OLD SALT: Barry Austin has been involved at the Port Curtis Sailing Club for more than 65 years.
OLD SALT: Barry Austin has been involved at the Port Curtis Sailing Club for more than 65 years. Mike Richards GLA230318PCSC

Easter's a sweet time for an 'ol salty

SAILING: It will be exactly in a week's time that Barry Austin will watch the boats sail into the Gladstone Marina as the 70th Brisbane to Gladstone Yacht Race nears completion.

Austin, 79, has been involved with the Port Curtis Sailing Club for more than six decades and has sailed the great race some three times.

It seems a low number for such a long involvement with sailing, but he recalls them as though they were yesterday.

"I was on Mayra, a Gladstone boat in 1959 and 1960 and in 1961 I was on Elva D," he said.

It was his first race where the adrenalin started to flow.

"We started with quite a quiet morning on the bay and we came across a bay full of jelly fish," Austin said.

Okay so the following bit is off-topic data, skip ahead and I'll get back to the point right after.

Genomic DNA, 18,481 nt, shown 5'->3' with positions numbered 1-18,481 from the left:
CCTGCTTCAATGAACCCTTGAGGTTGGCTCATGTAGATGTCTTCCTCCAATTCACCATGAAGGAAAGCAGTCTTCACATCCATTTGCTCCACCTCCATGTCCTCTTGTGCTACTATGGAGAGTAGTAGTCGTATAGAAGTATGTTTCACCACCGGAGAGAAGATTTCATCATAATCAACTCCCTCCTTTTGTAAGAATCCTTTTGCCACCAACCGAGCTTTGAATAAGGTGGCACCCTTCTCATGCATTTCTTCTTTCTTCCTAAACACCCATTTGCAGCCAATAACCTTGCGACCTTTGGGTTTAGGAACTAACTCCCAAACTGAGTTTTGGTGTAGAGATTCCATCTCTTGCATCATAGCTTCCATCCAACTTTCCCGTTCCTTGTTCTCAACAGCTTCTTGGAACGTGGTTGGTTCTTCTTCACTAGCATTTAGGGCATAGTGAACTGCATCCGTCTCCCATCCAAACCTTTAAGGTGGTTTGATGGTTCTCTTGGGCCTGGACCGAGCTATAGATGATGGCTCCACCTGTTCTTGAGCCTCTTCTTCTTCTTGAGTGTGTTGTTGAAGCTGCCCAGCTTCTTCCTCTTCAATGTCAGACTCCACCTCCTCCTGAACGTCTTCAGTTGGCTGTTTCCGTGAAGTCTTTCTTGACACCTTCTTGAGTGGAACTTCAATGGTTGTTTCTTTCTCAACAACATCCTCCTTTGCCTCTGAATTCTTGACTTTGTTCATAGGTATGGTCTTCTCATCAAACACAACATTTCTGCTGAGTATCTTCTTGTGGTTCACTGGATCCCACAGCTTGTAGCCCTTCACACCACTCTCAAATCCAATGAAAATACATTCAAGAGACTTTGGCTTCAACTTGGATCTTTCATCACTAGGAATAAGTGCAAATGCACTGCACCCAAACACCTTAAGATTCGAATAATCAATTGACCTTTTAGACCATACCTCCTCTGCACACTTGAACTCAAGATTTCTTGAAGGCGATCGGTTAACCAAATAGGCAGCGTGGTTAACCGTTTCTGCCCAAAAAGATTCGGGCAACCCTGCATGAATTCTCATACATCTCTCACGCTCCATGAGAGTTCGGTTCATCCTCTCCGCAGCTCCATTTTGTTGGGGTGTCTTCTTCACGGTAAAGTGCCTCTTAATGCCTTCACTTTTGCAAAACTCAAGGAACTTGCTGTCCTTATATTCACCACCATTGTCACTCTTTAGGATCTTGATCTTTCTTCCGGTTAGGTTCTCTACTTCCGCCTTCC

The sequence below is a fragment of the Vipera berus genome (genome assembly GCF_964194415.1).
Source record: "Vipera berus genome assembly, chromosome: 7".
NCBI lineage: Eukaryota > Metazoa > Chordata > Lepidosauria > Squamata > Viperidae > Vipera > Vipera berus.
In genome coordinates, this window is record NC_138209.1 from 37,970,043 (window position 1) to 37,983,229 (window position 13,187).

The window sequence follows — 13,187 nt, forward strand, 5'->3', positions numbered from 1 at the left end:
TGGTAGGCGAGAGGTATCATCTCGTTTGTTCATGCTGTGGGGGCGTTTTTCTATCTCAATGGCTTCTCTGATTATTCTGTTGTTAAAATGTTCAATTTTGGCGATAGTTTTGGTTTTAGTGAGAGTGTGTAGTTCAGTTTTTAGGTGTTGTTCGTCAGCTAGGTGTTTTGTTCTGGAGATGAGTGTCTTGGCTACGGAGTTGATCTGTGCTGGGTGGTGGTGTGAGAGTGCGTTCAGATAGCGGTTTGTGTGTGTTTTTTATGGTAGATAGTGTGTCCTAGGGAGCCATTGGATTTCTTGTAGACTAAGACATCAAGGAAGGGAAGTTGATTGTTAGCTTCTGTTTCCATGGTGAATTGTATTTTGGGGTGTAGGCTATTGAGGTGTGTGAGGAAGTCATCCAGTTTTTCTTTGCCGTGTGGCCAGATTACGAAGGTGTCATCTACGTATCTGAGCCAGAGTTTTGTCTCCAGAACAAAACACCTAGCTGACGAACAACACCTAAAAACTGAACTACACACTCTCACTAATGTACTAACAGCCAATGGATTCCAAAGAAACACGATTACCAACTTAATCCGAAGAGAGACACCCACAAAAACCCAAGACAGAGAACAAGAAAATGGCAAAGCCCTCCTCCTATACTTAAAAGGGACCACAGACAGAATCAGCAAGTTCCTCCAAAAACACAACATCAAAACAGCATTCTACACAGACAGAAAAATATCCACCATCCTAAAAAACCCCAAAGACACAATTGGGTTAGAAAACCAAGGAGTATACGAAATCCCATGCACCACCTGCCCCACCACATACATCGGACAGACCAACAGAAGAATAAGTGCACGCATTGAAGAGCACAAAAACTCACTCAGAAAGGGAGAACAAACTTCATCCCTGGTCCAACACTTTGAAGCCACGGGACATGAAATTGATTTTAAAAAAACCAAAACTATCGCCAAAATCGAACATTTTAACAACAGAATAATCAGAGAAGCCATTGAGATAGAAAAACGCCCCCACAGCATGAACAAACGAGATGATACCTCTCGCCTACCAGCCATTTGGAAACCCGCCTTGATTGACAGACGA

"They were very hard to sail through and we got outside of the bay and off Coloundra we got a great storm from the south-west.

"It knocked us around quite a bit and we had a head-wind on that particular occasion with the storm."

After the storm had passed, a young Austin and his crew finished up arriving in Gladstone on the Monday because of light winds.

Fast-track decades later and you could still see Austin around the club and preparing the boast in ahead of regular Saturday competitions.

And the build-up to next weekend has already started.

"It's a huge milestone and it's something that we haven't seen since the 50th and we had quite a huge number of boats...230 I think it was," Austin recalled.

"It was a terrific big fleet and it was just massive spinnakers coming up the harbour and it was quite a slow race as well."

Austin predicts a quiet start to this years event with easterly winds between 10 and 15 knots.

"That was on the BOM site and easterlies are not too bad and any easterly is quite handy," he said.

"It gives you all the angles all the way up."

As well-documented, Austin is a life member and club patron of the PCSC and his love for the water began after a cyclone had struck the family's house on Pier Street in 1949.

"Family friends, the Renton's, fixed it and this was when I met Harry Renton, a long time lover of the water, who later bought 'Sea Prince', the first Brisbane to Gladstone Yacht race winner," Austin said.

"He then went on with modifications adding a doghouse and Bermuda rig, asking me if I would like to help. When she was back in the water I did a lot of sailing on her with Jack Mortensen."



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